Tory leadership contenders' ludicrous plans highlight opposition's lack of Clement Atlee-style vision – Joyce McMillan
Its main theme is the history of Haiti, and the little-told story of the island’s successful 1791 slave rebellion; but this history is set against the background of the lives of four young black Londoners today, part of a generation increasingly excluded from all the aspirations that once made up the British middle-class dream, and trapped in a capital built on an economic system that once thrived on the proceeds of slavery, and is now driving the planet towards a terrifying meltdown that leaves the characters sweltering in 45-degree heat on the Central Line.
And Bogeyman is only one of dozens of shows, in a festival mainly created by writers and performers under 40, that reflect that profound sense of despair and anger about the trajectory of our world. Responses range from revolutionary rage and deep depression to a meditative insistence on living in the moment.
What they all have in common, though, is a sense of profound system failure, which mainstream politics has failed to tackle, or even, it seems, to notice; and the farce of the current Conservative leadership election, with its ludicrous promises to mend an economically broken Britain by cutting taxes, ditching human rights, and attacking “woke” culture, only serves to reinforce the feeling that whatever planet Liz Truss and Rishi Sunak are living on, it is not the troubled one inhabited by the vast majority of UK citizens.
Tempting as it is, though, to dwell on the current wreckage of the Tory free-market project that began in the 1980s, what is perhaps even more striking, at this point in UK politics, is the absolute failure of mainstream opposition parties to produce any kind of clear alternative vision. Ideology plays a strange role in British politics, and is not often explicitly discussed; politicians like to present themselves as practical men and women, unencumbered by theory.
In truth, though, the only consequence of this mainstream aversion to ideological debate, over the past 40 years, has been an overwhelming, silent acceptance of the free market ideology articulated so clearly by Margaret Thatcher in the 1970s and 80s.
It is a profoundly flawed ideology, for reasons which are now more obvious with every passing day. Yet it so perfectly serves the narrow financial interests of those who already hold massive economic power that it not only retains a near-complete grip on the Conservative Party, but also paralyses parties of the centre-left, notably Labour and the SNP, when it comes to mounting the sort of explicit and clear-sighted challenge to recent free market orthodoxy that is now obviously needed.
This is not entirely to disparage the current attempts of Gordon Brown and Nicola Sturgeon – twin inheritors of the same Scottish tradition of moderate social democracy and responsible government – to nudge the UK government towards urgent action on the cost-of-living crisis.
Gordon Brown is demanding the temporary nationalisation of energy companies that do not lower their prices, and a rational system of price control; although many would ask why he still feels obliged to suggest that such nationalisation should be temporary. Nicola Sturgeon has written to Boris Johnson, remarkably still Prime Minister, to ask for an immediate four-nations summit to discuss major UK Government action.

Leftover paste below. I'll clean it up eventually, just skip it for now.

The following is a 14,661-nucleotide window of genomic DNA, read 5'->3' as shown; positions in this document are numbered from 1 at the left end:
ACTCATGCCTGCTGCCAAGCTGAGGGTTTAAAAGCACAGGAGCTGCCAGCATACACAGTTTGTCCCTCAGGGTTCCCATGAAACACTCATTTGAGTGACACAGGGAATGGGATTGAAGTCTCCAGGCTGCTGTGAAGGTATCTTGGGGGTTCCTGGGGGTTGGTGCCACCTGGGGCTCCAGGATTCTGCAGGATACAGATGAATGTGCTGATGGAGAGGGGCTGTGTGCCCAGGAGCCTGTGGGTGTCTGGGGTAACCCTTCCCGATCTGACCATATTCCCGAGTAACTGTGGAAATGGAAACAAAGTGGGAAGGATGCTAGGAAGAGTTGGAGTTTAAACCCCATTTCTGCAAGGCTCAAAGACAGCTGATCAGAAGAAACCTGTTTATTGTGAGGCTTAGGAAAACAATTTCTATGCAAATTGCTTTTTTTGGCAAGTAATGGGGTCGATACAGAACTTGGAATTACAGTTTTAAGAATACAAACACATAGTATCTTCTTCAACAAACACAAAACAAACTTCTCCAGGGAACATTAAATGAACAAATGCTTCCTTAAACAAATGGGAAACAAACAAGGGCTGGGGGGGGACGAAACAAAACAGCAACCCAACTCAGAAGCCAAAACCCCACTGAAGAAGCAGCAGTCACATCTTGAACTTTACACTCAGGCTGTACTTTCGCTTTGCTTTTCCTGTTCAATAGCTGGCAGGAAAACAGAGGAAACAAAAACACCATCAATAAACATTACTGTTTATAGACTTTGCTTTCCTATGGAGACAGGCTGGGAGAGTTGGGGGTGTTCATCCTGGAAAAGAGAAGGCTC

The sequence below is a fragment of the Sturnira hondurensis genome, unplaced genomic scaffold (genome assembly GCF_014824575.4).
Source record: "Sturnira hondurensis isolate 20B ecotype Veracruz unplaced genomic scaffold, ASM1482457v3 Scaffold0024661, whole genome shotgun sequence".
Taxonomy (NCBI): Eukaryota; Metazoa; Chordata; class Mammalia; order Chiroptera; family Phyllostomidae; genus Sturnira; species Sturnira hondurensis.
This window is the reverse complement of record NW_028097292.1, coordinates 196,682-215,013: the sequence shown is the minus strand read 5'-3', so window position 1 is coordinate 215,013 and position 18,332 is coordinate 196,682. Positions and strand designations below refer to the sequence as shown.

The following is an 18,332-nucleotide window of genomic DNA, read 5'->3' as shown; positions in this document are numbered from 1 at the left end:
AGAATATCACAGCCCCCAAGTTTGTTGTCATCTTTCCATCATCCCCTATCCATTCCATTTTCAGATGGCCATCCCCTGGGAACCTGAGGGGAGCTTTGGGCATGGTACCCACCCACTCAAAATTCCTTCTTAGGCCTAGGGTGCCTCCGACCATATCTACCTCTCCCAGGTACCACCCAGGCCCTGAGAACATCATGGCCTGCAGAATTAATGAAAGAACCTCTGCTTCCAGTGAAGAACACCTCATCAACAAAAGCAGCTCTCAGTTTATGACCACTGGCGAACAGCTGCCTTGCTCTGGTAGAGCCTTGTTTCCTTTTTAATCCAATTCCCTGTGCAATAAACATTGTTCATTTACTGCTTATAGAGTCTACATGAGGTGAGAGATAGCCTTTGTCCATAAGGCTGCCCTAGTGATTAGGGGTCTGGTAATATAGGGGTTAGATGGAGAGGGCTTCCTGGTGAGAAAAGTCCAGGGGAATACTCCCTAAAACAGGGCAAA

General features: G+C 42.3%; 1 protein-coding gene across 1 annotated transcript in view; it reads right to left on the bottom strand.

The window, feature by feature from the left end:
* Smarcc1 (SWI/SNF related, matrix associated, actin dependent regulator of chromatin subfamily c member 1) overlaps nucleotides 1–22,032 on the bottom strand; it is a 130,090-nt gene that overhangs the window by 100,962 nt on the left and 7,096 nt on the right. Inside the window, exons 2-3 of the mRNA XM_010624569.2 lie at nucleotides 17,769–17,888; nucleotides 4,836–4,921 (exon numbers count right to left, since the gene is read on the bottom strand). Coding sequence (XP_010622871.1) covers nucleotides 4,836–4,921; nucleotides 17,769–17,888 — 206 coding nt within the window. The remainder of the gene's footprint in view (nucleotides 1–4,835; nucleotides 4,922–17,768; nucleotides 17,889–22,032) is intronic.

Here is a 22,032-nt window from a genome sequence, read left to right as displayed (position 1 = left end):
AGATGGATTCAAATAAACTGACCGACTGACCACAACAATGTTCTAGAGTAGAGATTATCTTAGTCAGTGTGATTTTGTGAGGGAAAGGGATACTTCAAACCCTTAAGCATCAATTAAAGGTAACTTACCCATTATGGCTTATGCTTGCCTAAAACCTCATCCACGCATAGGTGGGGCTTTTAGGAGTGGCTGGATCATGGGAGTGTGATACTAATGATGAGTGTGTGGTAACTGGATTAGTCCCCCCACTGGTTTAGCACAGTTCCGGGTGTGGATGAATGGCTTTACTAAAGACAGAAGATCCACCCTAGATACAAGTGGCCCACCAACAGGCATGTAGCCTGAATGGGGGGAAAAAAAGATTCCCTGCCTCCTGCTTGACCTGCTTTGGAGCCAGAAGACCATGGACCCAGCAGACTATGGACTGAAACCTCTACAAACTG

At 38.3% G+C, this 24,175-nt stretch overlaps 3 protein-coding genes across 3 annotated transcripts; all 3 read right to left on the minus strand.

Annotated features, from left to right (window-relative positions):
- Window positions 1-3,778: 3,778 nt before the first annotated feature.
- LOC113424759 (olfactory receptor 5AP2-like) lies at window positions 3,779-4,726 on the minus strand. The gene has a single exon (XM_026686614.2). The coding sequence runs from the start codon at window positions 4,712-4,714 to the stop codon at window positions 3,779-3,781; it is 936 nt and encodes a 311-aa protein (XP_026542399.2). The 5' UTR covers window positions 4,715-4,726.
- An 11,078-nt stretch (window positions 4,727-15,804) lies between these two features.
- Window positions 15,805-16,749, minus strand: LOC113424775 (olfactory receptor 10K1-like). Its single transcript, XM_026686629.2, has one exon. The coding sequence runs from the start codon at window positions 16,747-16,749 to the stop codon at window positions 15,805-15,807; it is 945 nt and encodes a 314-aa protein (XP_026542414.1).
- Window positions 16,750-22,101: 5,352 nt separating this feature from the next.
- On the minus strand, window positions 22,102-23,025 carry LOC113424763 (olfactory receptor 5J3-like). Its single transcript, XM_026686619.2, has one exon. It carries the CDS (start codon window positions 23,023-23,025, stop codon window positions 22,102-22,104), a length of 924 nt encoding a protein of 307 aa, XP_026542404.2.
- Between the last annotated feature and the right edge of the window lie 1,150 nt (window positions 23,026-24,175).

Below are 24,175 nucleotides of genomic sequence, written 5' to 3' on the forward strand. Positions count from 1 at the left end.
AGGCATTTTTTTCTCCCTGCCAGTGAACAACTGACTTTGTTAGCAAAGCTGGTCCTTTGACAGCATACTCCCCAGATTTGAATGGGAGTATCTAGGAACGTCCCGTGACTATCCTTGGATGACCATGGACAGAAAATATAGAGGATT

What is increasingly evident, though, is that the soft Blairite version of centre-left politics embraced by politicians like Gordon Brown and Nicola Sturgeon – always triangulating with big finance and big energy, always bailing them out with public cash – is no longer adequate either to deal with the crisis we face, or to win the support of a despairing younger generation.
What politics needs now is a clear vision of a different kind of future, where we stop wasting time on the failed market mantras of the 1980s, and start talking seriously about what kind of 21st century public sector and public realm we need, to support us through this crisis.
To judge by international examples, that public realm will need to be substantially bigger and better funded than it was in 2019, after a decade of austerity. It needs to be founded on serious investment in people and communities; higher wages, better benefits, and a vastly improved quality of strategic public investment in the industries of the future, notably renewable energy.
It will also, if it is to work, need to be far more seriously devolved, with power distributed far more deeply through local government and communities, than anything yet seen at UK or Scottish level. In order to navigate the coming crises – whether in an independent Scotland or in the UK as a whole – we will need an empowered citizenry that has the means and the basic security to develop local solutions; and to contribute those ideas and possibilities to the national and global debate.
And to those who say that we now cannot afford this kind of investment in our people and in their public life, I would simply say look back, just once, in order to look forward.
In 1945, in an economy broken by war, we could not “afford” any of the things the Attlee government planned to do, to invest in the people of Britain, and to lay the social foundations for the longest period of improvement in the prosperity, security and welfare of ordinary people this country has ever seen. Yet it was done.
And to those who say that we are not in a crisis on that scale now, demanding an equally brave and visionary response, I would say look once more at the burning world around you, and at the despair and anger on the faces of the young; and think again.
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